Can I call upon the username of someone logged into the pc, and use it in a web link?

Access control
Microsoft Office
Web development
Web security
Web site design & management
Hi all, Basically, I've got a webpage I'm working on, and I'd like to be able to provide a link in that page, that will take a user into their home folder on the network. Since it'll be different for each user, but it uses their username as their home folder, I'm thinking there must be a way, to create a link (ServerUsername) and simply call for the username from the active Windows session, right? Anyone done this?

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You can get the username from Request.ServerVariables(“AUTH_USER”), however, this only works if the page is not allowed anonymous access– other wise you will always get IUSR_[Computername] or IWAM_[Computername] depending on how you’ve configured the IIS application.

This is, however, the only way to get the username from a serverside only page.

You could use a clientside script to pull the envirinment variable %username% into a hidden field and post it back to the server in a form to do this– or optionally you might be able to simply build the link to thier home directory as a link on the page with the same script and a little DHTML.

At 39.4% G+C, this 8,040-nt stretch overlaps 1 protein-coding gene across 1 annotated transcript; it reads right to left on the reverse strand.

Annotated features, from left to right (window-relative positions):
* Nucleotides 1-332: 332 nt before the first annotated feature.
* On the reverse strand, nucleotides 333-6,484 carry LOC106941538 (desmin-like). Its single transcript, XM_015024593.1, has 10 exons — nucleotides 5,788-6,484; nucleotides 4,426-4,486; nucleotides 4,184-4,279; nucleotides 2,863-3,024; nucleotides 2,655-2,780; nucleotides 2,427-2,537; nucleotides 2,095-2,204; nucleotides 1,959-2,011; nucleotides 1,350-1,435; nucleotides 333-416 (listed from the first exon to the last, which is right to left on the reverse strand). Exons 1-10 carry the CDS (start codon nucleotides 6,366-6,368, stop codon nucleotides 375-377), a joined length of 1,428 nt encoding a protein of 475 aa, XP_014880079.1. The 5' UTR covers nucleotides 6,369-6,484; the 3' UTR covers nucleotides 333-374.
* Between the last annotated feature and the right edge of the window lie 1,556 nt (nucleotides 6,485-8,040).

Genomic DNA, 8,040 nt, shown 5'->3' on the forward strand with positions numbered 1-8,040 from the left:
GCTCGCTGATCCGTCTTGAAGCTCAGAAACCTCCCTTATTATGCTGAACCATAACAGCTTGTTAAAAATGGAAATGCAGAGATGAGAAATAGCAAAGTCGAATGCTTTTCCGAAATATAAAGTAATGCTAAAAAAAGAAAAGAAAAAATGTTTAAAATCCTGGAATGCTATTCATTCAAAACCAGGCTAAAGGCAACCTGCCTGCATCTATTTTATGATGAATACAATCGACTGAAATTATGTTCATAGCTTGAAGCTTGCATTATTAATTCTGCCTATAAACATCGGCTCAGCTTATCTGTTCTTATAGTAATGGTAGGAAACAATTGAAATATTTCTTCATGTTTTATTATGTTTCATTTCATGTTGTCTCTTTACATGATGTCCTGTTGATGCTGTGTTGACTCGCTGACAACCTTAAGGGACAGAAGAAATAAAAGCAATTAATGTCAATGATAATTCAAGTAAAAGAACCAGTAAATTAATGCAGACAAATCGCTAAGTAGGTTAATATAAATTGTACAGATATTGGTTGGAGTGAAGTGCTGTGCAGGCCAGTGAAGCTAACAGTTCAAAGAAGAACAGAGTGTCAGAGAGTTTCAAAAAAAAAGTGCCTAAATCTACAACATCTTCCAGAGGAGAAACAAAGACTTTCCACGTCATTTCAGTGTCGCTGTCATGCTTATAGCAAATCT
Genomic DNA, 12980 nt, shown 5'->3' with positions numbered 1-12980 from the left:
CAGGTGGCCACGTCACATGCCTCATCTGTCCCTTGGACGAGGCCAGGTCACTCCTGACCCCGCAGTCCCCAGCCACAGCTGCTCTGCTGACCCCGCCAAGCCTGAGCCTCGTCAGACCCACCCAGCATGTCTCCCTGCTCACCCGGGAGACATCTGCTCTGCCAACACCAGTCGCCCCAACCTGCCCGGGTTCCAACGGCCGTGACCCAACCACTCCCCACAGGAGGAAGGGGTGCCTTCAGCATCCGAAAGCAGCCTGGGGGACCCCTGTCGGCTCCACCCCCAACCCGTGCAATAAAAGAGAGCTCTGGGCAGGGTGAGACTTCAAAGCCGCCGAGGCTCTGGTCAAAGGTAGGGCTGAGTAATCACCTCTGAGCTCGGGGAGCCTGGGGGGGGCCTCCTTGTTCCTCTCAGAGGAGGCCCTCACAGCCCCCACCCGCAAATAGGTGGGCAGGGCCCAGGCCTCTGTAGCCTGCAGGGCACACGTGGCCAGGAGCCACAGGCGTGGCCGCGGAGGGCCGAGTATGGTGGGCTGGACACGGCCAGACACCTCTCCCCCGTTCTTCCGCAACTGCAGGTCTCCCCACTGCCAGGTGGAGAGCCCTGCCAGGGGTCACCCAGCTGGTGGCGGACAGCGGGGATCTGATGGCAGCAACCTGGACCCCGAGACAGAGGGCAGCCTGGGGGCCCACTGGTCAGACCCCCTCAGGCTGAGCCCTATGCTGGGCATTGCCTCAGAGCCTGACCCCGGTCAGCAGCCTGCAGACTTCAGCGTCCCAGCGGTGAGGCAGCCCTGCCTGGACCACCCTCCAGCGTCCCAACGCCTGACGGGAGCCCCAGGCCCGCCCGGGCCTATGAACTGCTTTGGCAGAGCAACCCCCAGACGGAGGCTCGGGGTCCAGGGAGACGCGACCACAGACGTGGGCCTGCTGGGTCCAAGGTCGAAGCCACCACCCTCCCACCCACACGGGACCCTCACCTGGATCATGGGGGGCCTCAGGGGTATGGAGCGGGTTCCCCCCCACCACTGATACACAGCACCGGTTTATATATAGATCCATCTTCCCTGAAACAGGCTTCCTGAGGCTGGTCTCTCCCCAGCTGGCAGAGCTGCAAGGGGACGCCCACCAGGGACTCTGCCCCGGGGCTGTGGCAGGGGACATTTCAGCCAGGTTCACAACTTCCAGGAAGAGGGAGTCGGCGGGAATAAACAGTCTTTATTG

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  • Ciro711
    Try this servername%username%
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  • Mortree
    Yes as MrSamm said, you can do that serverside from the authorized logon name if you use individual NT authentication for access to the webserver. That can be pretty transparent to the end user if set up correctly. Without user by user NT authorization the logon name won't be matched to the domain user viewing the site (most likely the anonymous service account for that site to everyone). What you originally asked about doing things client side can also be done -- but shouldn't. By default IE and other web browsers are configured to avoid allowing such things so that websites can't perform malicious acts. So invoking %username% clientside is actually a marked lowering of security. It has been a while so I am not sure it is easy to do that just for a given Intranet website as oppsed to having more global effects on all websites. You'd need to research that. However you should still avoid that if the Intranet server also serves external Internet uses as many multipurpose webserver do. It is possible that an external breach could leapfrog to a breach of internal users even though the websites were originally sepearately configured.
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  • Cwillott
    One more approach would be the use of environment variables. Each user at our company has a set of environment variables set up on their PC during bootup. One of the environment variables is $HOME which refers to a folder on a server that is specific to their username.
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  • Buddyfarr
    cwillit - can you tell me how you setup that $HOME environment variable? is it assigned in the login script or part of a group policy?
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